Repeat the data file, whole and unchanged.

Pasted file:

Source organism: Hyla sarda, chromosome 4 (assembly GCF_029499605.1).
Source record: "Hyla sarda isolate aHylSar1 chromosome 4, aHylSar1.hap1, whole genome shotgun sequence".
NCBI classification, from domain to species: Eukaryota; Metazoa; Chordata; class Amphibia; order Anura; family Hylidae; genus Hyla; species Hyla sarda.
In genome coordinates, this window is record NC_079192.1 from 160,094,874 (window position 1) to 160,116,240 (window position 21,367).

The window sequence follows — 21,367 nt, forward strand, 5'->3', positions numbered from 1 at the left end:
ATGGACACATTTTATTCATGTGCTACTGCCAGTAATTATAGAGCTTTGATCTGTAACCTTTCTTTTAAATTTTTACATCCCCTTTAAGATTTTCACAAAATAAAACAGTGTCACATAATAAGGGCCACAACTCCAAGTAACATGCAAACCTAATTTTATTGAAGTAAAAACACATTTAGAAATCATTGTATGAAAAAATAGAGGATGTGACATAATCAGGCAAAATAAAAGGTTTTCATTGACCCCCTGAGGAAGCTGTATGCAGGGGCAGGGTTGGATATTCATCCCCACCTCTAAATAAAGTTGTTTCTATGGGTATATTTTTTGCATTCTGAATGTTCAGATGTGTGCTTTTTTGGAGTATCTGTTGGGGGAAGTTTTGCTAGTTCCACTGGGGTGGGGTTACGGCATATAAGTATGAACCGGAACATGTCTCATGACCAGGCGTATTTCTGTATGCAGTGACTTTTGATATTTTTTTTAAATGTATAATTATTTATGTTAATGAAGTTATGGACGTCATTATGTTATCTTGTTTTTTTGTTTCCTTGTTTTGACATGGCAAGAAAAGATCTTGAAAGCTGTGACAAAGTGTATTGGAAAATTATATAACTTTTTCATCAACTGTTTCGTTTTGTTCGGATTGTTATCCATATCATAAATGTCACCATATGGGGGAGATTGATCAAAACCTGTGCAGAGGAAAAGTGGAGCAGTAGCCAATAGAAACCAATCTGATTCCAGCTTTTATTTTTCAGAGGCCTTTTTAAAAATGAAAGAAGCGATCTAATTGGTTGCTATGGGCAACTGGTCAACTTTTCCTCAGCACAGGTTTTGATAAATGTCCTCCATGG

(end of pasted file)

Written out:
Source organism: Hyla sarda, chromosome 4 (assembly GCF_029499605.1).
Source record: "Hyla sarda isolate aHylSar1 chromosome 4, aHylSar1.hap1, whole genome shotgun sequence".
NCBI classification, from domain to species: Eukaryota; Metazoa; Chordata; class Amphibia; order Anura; family Hylidae; genus Hyla; species Hyla sarda.
In genome coordinates, this window is record NC_079192.1 from 160,094,874 (window position 1) to 160,116,240 (window position 21,367).

The window sequence follows — 21,367 nt, forward strand, 5'->3', positions numbered from 1 at the left end:
ATGGACACATTTTATTCATGTGCTACTGCCAGTAATTATAGAGCTTTGATCTGTAACCTTTCTTTTAAATTTTTACATCCCCTTTAAGATTTTCACAAAATAAAACAGTGTCACATAATAAGGGCCACAACTCCAAGTAACATGCAAACCTAATTTTATTGAAGTAAAAACACATTTAGAAATCATTGTATGAAAAAATAGAGGATGTGACATAATCAGGCAAAATAAAAGGTTTTCATTGACCCCCTGAGGAAGCTGTATGCAGGGGCAGGGTTGGATATTCATCCCCACCTCTAAATAAAGTTGTTTCTATGGGTATATTTTTTGCATTCTGAATGTTCAGATGTGTGCTTTTTTGGAGTATCTGTTGGGGGAAGTTTTGCTAGTTCCACTGGGGTGGGGTTACGGCATATAAGTATGAACCGGAACATGTCTCATGACCAGGCGTATTTCTGTATGCAGTGACTTTTGATATTTTTTTTAAATGTATAATTATTTATGTTAATGAAGTTATGGACGTCATTATGTTATCTTGTTTTTTTGTTTCCTTGTTTTGACATGGCAAGAAAAGATCTTGAAAGCTGTGACAAAGTGTATTGGAAAATTATATAACTTTTTCATCAACTGTTTCGTTTTGTTCGGATTGTTATCCATATCATAAATGTCACCATATGGGGGAGATTGATCAAAACCTGTGCAGAGGAAAAGTGGAGCAGTAGCCAATAGAAACCAATCTGATTCCAGCTTTTATTTTTCAGAGGCCTTTTTAAAAATGAAAGAAGCGATCTAATTGGTTGCTATGGGCAACTGGTCAACTTTTCCTCAGCACAGGTTTTGATAAATGTCCTCCATGG